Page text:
Faced with a 27 percent drop in the value of its endowment funds and expected cuts in state and local government grants, the Walters Art Museum announced yesterday a restructuring plan that includes laying off seven of its 150 employees, imposing a salary and limited hiring freeze and staff furloughs, and canceling an exhibition that was to have had the museum collaborating with the Musee d'Orsay in Paris and the Getty in Los Angeles.
Earlier this year, Hackerman House, where the Walters' Asian art collection is displayed, was closed weekdays in a cost-cutting move.
"We'll keep up the scholarly exhibits we are famous for, and our family and school programs," said museum director Gary Vikan. "And we will maintain the free-admission policy. The board is wedded to it. They love it, I love it and the staff loves it."
Vikan will take one month of unpaid leave before the museum's fiscal year ends June 30. The furloughs "are all at the top," he said.
The canceled exhibit, slated for spring 2010, would have featured the work of French painter Jean-Leon Gerome. Vikan said the planning for the project had been going on for two years. "But there would have been a $300,000 net loss to us. In normal times, we could have lived with that," he said. "Canceling that exhibit, and losing the chance to work with the d'Orsay and the Getty, was really painful."
The number of donors to the Walters is down slightly, "but what they are giving is up, which is gratifying," Vikan said. The decline in endowment over the past year - it is now in "the low 50s" (millions), the director said - is the major pressure on the budget. The Walters' annual budget of about $14.5 million will be reduced to $12.5 million, Vikan said.
Like other arts organizations, the Walters also faces a substantial reduction in state funding. "There's a cut of 36 percent on the table right now," Vikan said. "That would be a loss of $420,000 for us next year. That's brutal."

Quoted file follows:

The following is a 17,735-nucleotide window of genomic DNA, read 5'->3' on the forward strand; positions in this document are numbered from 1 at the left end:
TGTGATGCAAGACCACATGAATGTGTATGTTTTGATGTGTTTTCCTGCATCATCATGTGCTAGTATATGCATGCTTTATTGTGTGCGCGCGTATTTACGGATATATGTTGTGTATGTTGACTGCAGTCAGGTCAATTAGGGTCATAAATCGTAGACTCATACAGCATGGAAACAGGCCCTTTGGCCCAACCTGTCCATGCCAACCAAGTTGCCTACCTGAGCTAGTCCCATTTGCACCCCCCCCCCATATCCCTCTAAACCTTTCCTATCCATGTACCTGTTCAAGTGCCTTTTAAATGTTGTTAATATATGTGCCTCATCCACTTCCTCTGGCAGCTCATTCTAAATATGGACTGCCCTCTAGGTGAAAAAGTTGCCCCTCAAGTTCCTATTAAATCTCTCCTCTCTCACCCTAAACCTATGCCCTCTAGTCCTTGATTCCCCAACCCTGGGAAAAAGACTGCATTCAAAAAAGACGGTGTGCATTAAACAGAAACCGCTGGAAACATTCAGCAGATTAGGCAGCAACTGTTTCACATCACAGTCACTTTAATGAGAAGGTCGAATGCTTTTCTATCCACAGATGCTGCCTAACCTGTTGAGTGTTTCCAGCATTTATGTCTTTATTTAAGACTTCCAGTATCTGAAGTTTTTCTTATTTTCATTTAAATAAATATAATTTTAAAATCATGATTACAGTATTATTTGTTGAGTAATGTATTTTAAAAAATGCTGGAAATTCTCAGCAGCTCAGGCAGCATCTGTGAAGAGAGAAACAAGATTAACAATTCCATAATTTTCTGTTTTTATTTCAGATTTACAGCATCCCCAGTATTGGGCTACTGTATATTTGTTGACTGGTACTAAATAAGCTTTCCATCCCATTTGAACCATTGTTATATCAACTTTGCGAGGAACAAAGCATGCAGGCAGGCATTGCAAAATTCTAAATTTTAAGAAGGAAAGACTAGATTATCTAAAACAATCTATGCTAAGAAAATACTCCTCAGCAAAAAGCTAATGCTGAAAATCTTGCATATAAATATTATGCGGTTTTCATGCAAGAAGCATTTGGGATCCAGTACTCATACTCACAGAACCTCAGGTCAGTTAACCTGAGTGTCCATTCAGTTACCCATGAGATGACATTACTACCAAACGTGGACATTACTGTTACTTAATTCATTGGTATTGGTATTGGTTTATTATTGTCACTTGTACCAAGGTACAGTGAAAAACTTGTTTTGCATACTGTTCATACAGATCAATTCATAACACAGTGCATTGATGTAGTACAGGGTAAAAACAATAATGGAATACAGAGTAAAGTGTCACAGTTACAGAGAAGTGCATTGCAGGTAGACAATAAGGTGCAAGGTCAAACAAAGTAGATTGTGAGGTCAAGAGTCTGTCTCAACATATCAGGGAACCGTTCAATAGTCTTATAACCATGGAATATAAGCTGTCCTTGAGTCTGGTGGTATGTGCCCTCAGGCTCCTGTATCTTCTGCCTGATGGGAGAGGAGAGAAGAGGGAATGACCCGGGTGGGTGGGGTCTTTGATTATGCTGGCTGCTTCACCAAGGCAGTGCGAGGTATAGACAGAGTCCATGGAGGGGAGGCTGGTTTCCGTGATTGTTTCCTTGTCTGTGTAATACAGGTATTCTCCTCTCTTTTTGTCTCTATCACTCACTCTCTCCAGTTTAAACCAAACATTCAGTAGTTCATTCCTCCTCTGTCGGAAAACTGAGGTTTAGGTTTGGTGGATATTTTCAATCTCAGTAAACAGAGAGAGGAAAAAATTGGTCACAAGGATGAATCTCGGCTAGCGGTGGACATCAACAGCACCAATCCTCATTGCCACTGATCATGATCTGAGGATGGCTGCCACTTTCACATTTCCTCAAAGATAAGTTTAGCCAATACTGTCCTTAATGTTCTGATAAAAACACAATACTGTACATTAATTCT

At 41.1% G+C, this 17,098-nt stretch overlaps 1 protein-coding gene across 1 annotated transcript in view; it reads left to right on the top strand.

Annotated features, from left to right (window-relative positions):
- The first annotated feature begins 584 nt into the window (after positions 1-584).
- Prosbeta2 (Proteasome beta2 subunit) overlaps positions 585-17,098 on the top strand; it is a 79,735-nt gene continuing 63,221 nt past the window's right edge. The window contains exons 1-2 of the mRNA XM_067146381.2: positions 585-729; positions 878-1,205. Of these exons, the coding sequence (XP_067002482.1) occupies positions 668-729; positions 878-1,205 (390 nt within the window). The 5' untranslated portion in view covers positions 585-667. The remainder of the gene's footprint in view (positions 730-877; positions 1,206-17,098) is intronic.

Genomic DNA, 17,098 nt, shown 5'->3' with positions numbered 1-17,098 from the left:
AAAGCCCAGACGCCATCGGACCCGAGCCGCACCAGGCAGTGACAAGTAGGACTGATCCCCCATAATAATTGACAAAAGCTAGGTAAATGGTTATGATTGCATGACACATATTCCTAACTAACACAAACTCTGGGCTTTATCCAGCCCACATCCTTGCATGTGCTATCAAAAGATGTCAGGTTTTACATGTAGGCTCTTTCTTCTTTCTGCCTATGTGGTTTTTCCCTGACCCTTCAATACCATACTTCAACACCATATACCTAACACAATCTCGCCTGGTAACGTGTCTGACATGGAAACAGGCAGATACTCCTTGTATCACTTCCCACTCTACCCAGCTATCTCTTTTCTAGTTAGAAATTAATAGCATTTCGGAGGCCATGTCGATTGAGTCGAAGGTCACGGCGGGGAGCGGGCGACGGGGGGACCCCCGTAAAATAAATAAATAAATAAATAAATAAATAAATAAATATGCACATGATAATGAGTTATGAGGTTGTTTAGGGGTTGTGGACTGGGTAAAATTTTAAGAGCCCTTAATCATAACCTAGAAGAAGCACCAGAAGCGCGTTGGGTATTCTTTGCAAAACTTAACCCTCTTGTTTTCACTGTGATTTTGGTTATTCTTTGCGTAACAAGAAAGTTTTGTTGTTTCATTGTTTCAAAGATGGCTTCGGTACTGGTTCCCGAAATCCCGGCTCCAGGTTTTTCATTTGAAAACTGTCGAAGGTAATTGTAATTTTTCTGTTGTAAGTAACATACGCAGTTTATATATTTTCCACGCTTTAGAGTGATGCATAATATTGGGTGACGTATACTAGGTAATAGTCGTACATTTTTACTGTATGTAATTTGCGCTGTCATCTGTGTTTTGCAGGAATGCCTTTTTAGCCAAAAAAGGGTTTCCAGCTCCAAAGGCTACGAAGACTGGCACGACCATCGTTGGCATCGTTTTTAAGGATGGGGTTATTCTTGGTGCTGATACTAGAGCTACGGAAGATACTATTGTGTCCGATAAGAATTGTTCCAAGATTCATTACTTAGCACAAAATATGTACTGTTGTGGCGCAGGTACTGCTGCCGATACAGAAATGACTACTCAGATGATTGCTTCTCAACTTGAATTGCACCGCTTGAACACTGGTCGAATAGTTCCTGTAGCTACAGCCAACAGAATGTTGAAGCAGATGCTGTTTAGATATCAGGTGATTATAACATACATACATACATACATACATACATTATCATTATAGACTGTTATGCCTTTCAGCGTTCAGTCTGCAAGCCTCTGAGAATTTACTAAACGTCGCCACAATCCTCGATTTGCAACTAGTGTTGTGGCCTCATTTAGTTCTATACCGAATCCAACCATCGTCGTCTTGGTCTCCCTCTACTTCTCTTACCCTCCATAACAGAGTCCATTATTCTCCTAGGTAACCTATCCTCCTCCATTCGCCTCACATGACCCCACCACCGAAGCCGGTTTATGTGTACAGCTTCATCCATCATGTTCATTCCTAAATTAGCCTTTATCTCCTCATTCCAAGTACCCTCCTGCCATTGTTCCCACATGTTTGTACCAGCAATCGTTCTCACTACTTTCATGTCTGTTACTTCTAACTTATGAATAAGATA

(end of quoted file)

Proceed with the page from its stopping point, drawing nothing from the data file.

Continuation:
The Baltimore Symphony Orchestra launched a letter-writing campaign among its supporters yesterday to protest proposed funding cuts; the BSO stands to lose $700,000.
The weakened economy has forced the Baltimore Opera Company to seek bankruptcy protection and the Baltimore Chamber Orchestra to suspend operations for the rest of the season. Other groups are experiencing severe pressures, including the Baltimore Theatre Project, which revealed this week that it is in danger of canceling next season.
Robert Rogers, director of the Maryland Historical Society, said six staff members were laid off effective Feb. 18, bringing the staff size to 42. "This was a necessary move to position us during this difficult time," he said. The difficulties include a 31 percent drop in the endowment and a reduction in state funding.
Rogers said he does not expect any other changes to staffing, admission fees or operating hours, although the staff is taking another look at its operating hours.
Baltimore Sun reporter Edward Gunts contributed to this article.
AT A GLANCE
* Seven Walters staff members laid off
* Hackerman House closed weekdays
* Exhibit planned for 2010 canceled